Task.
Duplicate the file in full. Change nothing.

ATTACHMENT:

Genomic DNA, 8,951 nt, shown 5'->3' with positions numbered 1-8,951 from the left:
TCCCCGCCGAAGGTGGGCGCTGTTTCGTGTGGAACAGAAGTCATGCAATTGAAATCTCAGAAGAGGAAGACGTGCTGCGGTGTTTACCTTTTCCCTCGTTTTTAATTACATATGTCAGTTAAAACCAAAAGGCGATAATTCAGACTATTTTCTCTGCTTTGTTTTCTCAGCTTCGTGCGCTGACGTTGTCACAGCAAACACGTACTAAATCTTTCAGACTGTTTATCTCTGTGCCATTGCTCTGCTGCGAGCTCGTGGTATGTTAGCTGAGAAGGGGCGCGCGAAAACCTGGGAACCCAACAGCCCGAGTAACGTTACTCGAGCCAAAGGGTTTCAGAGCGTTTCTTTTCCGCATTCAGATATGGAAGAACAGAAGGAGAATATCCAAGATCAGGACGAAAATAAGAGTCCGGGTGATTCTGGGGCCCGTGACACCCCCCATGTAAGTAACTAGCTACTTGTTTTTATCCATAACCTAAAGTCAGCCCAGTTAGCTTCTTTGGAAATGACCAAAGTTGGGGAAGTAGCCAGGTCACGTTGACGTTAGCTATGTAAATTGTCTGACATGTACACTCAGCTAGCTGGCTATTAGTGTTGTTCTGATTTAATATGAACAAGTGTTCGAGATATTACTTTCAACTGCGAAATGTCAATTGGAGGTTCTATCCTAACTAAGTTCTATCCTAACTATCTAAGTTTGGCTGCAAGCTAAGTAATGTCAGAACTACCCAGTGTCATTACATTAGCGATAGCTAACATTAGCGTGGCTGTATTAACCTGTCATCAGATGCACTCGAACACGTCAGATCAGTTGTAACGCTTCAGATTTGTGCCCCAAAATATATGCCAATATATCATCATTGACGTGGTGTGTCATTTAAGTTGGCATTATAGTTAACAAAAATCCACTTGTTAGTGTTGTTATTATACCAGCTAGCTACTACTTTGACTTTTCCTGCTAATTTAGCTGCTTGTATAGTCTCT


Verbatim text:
Genomic DNA, 8,951 nt, shown 5'->3' with positions numbered 1-8,951 from the left:
TCCCCGCCGAAGGTGGGCGCTGTTTCGTGTGGAACAGAAGTCATGCAATTGAAATCTCAGAAGAGGAAGACGTGCTGCGGTGTTTACCTTTTCCCTCGTTTTTAATTACATATGTCAGTTAAAACCAAAAGGCGATAATTCAGACTATTTTCTCTGCTTTGTTTTCTCAGCTTCGTGCGCTGACGTTGTCACAGCAAACACGTACTAAATCTTTCAGACTGTTTATCTCTGTGCCATTGCTCTGCTGCGAGCTCGTGGTATGTTAGCTGAGAAGGGGCGCGCGAAAACCTGGGAACCCAACAGCCCGAGTAACGTTACTCGAGCCAAAGGGTTTCAGAGCGTTTCTTTTCCGCATTCAGATATGGAAGAACAGAAGGAGAATATCCAAGATCAGGACGAAAATAAGAGTCCGGGTGATTCTGGGGCCCGTGACACCCCCCATGTAAGTAACTAGCTACTTGTTTTTATCCATAACCTAAAGTCAGCCCAGTTAGCTTCTTTGGAAATGACCAAAGTTGGGGAAGTAGCCAGGTCACGTTGACGTTAGCTATGTAAATTGTCTGACATGTACACTCAGCTAGCTGGCTATTAGTGTTGTTCTGATTTAATATGAACAAGTGTTCGAGATATTACTTTCAACTGCGAAATGTCAATTGGAGGTTCTATCCTAACTAAGTTCTATCCTAACTATCTAAGTTTGGCTGCAAGCTAAGTAATGTCAGAACTACCCAGTGTCATTACATTAGCGATAGCTAACATTAGCGTGGCTGTATTAACCTGTCATCAGATGCACTCGAACACGTCAGATCAGTTGTAACGCTTCAGATTTGTGCCCCAAAATATATGCCAATATATCATCATTGACGTGGTGTGTCATTTAAGTTGGCATTATAGTTAACAAAAATCCACTTGTTAGTGTTGTTATTATACCAGCTAGCTACTACTTTGACTTTTCCTGCTAATTTAGCTGCTTGTATAGTCTCT